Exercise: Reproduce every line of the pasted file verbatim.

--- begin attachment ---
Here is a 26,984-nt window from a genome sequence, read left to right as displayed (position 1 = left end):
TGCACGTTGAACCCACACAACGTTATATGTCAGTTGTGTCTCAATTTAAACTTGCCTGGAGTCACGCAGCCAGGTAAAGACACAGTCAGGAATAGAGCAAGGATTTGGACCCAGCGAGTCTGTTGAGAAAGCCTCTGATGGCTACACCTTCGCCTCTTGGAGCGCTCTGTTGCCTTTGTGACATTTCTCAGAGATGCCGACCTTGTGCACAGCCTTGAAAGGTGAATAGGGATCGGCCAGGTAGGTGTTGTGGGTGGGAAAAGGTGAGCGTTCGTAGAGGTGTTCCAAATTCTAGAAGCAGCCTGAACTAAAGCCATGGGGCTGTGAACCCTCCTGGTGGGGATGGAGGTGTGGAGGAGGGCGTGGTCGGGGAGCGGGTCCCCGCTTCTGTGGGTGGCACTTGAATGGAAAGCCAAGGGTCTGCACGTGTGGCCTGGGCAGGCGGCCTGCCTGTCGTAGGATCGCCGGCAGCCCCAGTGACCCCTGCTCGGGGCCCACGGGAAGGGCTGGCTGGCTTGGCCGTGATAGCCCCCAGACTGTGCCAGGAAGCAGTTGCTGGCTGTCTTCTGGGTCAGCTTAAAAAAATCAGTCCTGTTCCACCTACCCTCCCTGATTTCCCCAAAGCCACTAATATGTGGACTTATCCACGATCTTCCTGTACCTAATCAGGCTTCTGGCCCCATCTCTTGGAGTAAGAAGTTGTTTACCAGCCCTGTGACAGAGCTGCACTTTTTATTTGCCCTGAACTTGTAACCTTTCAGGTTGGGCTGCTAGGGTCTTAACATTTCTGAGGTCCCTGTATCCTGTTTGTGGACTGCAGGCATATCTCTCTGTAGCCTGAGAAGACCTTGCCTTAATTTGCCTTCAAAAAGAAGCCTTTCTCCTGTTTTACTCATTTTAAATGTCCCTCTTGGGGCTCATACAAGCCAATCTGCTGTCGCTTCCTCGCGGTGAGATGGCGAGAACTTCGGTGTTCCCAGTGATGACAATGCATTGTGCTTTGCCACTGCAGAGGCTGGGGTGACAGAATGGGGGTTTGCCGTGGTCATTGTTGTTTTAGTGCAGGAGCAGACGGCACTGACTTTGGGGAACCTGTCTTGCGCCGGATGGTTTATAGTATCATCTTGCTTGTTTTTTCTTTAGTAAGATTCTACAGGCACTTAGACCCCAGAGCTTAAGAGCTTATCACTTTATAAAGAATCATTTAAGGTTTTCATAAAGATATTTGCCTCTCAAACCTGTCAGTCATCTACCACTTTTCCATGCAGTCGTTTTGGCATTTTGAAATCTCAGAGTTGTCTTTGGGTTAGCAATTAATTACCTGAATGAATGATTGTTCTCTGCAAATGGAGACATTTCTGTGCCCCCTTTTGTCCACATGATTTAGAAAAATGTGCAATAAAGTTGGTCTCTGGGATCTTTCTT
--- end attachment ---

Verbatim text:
Here is a 26,984-nt window from a genome sequence, read left to right as displayed (position 1 = left end):
TGCACGTTGAACCCACACAACGTTATATGTCAGTTGTGTCTCAATTTAAACTTGCCTGGAGTCACGCAGCCAGGTAAAGACACAGTCAGGAATAGAGCAAGGATTTGGACCCAGCGAGTCTGTTGAGAAAGCCTCTGATGGCTACACCTTCGCCTCTTGGAGCGCTCTGTTGCCTTTGTGACATTTCTCAGAGATGCCGACCTTGTGCACAGCCTTGAAAGGTGAATAGGGATCGGCCAGGTAGGTGTTGTGGGTGGGAAAAGGTGAGCGTTCGTAGAGGTGTTCCAAATTCTAGAAGCAGCCTGAACTAAAGCCATGGGGCTGTGAACCCTCCTGGTGGGGATGGAGGTGTGGAGGAGGGCGTGGTCGGGGAGCGGGTCCCCGCTTCTGTGGGTGGCACTTGAATGGAAAGCCAAGGGTCTGCACGTGTGGCCTGGGCAGGCGGCCTGCCTGTCGTAGGATCGCCGGCAGCCCCAGTGACCCCTGCTCGGGGCCCACGGGAAGGGCTGGCTGGCTTGGCCGTGATAGCCCCCAGACTGTGCCAGGAAGCAGTTGCTGGCTGTCTTCTGGGTCAGCTTAAAAAAATCAGTCCTGTTCCACCTACCCTCCCTGATTTCCCCAAAGCCACTAATATGTGGACTTATCCACGATCTTCCTGTACCTAATCAGGCTTCTGGCCCCATCTCTTGGAGTAAGAAGTTGTTTACCAGCCCTGTGACAGAGCTGCACTTTTTATTTGCCCTGAACTTGTAACCTTTCAGGTTGGGCTGCTAGGGTCTTAACATTTCTGAGGTCCCTGTATCCTGTTTGTGGACTGCAGGCATATCTCTCTGTAGCCTGAGAAGACCTTGCCTTAATTTGCCTTCAAAAAGAAGCCTTTCTCCTGTTTTACTCATTTTAAATGTCCCTCTTGGGGCTCATACAAGCCAATCTGCTGTCGCTTCCTCGCGGTGAGATGGCGAGAACTTCGGTGTTCCCAGTGATGACAATGCATTGTGCTTTGCCACTGCAGAGGCTGGGGTGACAGAATGGGGGTTTGCCGTGGTCATTGTTGTTTTAGTGCAGGAGCAGACGGCACTGACTTTGGGGAACCTGTCTTGCGCCGGATGGTTTATAGTATCATCTTGCTTGTTTTTTCTTTAGTAAGATTCTACAGGCACTTAGACCCCAGAGCTTAAGAGCTTATCACTTTATAAAGAATCATTTAAGGTTTTCATAAAGATATTTGCCTCTCAAACCTGTCAGTCATCTACCACTTTTCCATGCAGTCGTTTTGGCATTTTGAAATCTCAGAGTTGTCTTTGGGTTAGCAATTAATTACCTGAATGAATGATTGTTCTCTGCAAATGGAGACATTTCTGTGCCCCCTTTTGTCCACATGATTTAGAAAAATGTGCAATAAAGTTGGTCTCTGGGATCTTTCTT